Authors:H. Khan, S.C. Bhardwaj, O.P. Gangwar, P. Prasad, P.L. Kashyap, S. Savadi, S. Kumar, and R. Rathore
A set of forty wheat cultivars comprising bread wheat, durum and triticale identified during 2010–2014 were tested for resistance to Indian pathotypes of leaf, stem and yellow rusts at seedling stage under controlled conditions. Eight Lr genes (Lr1, Lr3, Lr10, Lr13, Lr14a, Lr23, Lr24 and Lr26) were characterized based on differential interactions with specific rust races. Genes Lr23, Lr26 and Lr13 conferred leaf rust resistance in most of the accessions. Three Yr genes (YrA, Yr2 and Yr9) were inferred in 40 genotypes, where Yr2 followed by Yr9 were most frequent in conferring stripe rust resistance. Ten Sr genes, namely, Sr2, Sr5, Sr8a, Sr7b, Sr9b, Sr9e, Sr11, Sr13, Sr24 and Sr31, were postulated in these lines with predominance of Sr11, Sr31 and Sr2. These Lr, Sr and Yr genes were observed singly or in combination. Robust DNA markers were used to identify adult plant resistance genes Yr18/Lr34/Sr57, Lr68 and Sr2 and all stage resistance genes Lr24/Sr24, Sr28 and Yr9/Lr26/Sr31. STS marker iag95 showed presence of Yr9 in four additional cultivars which were resistant to one or more rusts. Gene Sr28 was identified in seven durum cultivars with the wPt7004 marker. This is first report of Sr28 being present in many Indian wheat cultivars. CsGs-STS marker identified Lr68 in nine cultivars.
Authors:M. Molnár-Láng, G Linc, E. D. Nagy, and et al.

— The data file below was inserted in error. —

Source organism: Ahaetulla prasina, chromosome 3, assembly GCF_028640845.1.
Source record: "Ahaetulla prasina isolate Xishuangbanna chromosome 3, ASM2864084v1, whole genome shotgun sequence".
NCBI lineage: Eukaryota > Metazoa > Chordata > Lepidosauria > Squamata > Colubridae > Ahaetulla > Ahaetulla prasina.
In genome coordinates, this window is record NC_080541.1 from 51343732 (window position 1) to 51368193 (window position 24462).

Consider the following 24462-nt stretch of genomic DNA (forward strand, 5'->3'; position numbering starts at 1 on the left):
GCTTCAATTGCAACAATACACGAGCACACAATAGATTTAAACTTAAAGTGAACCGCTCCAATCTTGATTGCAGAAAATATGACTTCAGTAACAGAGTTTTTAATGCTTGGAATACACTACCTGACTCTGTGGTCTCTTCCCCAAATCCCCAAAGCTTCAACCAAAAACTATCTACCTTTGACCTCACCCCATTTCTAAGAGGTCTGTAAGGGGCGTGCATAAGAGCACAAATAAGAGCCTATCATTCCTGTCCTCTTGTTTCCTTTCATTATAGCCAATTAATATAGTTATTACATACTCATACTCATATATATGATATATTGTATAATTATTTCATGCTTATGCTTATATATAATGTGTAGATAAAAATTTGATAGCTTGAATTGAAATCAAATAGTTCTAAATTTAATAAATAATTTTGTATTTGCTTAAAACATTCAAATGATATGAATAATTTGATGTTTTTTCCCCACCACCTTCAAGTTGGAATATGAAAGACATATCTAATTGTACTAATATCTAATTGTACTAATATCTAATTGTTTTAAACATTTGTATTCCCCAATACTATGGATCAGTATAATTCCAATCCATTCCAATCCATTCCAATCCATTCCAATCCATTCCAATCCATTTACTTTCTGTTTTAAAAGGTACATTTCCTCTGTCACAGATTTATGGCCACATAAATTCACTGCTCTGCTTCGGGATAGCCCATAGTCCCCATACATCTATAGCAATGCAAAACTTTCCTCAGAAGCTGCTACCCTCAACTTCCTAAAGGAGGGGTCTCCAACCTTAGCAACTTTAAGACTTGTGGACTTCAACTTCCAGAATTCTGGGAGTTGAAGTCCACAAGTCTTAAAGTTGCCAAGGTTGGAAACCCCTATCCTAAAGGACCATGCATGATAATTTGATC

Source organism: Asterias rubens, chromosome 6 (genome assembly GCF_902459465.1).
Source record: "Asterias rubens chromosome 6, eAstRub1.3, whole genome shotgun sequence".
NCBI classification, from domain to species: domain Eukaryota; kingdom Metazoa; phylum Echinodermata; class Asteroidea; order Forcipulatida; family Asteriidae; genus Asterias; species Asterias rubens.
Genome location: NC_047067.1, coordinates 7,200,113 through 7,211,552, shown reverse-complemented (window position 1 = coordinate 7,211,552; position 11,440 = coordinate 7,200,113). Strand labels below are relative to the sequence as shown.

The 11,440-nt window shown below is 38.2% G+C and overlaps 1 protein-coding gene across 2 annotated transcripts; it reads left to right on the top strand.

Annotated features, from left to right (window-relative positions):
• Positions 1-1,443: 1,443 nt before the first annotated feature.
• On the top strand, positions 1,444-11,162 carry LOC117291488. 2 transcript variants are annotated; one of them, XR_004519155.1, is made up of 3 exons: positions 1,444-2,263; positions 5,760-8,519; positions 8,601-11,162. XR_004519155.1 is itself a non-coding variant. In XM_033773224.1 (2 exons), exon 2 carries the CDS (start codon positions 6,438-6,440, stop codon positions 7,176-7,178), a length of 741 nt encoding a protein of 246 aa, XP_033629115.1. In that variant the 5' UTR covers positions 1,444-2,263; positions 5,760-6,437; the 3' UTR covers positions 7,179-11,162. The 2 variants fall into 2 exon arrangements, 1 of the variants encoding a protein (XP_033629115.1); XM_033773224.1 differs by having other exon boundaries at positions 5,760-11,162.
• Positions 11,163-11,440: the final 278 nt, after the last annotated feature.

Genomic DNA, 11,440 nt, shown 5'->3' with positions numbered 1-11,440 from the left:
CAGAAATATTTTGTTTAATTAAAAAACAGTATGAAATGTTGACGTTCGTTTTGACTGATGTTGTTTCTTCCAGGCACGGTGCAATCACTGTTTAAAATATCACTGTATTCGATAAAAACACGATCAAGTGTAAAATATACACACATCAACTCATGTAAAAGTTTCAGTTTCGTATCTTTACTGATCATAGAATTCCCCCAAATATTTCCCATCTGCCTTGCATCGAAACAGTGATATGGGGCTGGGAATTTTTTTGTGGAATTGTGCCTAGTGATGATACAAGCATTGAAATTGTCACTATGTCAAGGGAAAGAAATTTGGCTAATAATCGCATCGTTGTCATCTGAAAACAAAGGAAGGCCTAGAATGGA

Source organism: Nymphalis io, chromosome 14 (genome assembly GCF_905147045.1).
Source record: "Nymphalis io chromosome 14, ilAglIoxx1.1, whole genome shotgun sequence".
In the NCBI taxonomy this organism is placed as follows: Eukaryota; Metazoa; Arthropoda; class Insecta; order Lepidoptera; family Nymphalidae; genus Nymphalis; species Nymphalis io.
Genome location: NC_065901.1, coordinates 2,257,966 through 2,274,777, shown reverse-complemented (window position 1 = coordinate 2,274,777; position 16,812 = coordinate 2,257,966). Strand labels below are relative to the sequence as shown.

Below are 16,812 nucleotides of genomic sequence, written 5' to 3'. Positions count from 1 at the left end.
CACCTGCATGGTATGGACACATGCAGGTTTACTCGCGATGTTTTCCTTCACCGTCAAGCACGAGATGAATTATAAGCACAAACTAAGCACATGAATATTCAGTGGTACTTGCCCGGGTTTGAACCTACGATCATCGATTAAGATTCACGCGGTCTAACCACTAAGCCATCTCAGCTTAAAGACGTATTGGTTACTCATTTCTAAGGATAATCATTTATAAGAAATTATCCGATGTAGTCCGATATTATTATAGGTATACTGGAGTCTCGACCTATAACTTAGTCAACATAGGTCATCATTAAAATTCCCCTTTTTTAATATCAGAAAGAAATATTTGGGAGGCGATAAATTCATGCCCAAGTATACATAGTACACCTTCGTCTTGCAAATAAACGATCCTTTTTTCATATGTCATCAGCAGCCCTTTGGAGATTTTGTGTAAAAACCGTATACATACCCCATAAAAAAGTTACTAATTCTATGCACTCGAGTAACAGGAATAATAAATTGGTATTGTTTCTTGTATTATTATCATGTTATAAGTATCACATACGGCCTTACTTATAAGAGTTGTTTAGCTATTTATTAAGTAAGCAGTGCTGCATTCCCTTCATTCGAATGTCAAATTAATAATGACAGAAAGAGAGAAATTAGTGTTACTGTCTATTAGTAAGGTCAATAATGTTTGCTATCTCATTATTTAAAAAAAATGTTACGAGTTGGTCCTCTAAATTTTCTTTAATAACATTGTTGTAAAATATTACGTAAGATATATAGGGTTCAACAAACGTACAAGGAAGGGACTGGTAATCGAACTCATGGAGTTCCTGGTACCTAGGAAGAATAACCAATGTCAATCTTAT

New wheat × barley, wheat × Aegilops biuncialis and wheat × rye hybrids were produced with the aim of alien gene transfer from these species into wheat. Amphiploids were produced with the help of colchicine treatment from the last two combinations. The new wheat × barley hybrids were multiplied in tissue culture because of the high degree of sterility and then pollinated with wheat to obtain backcross progenies. Wheat-barley chromosome pairing was detected using genomic in situ hybridization (GISH) in two combinations (Mv9 kr1 × Igri, Asakazekomugi × Manas). In vitro conditions caused an increase in chromosome arm association frequency in both combinations and in fertility in some regenerants. Five wheat-barley translocations were produced in a wheat background and characterized through the combination of cytogenetic and molecular genetic approaches (GISH, FISH and SSR markers). The following translocations were identified: 2DS.2DL-1HS, 3HS.3BL, 6BS.6BL-4HL, 4D-5HS and 7DL.7DS-5HS. Physical mapping of the SSR markers on chromosomes 1H and 5H was carried out using the intragenomic and interspecific translocation breakpoints and the centromere as physical landmarks. Disomic wheat-Aegilops biuncialis additions were produced after backcrossing the wheat-Ae. biuncialis amphiploids. Fluorescence in situ hybridization (FISH) was carried out using two repetitive DNA clones (pSc119.2 and pAs1) on Ae. biuncialis and its two diploid progenitor species to detect chromosome polymorphism. The 7M and 3M disomic chromosome additions were selected and five more lines still need to be characterized. The octoploid triticale (Mv9 kr1 × Lovászpatonai) produced in Martonvásár was crossed with a 1RS.1BL wheat cultivar Matador. GISH analysis detected pairing between the 1RS arm of the translocation chromosome and that of Lovászpatonai rye in 32 % of the pollen mother cells, making it possible to select recombinants from this combination. The new recombinants between the 1RS of Petkus and the 1RS of Lovászpatonai rye cultivars are being analysed with the help of microsatellite markers.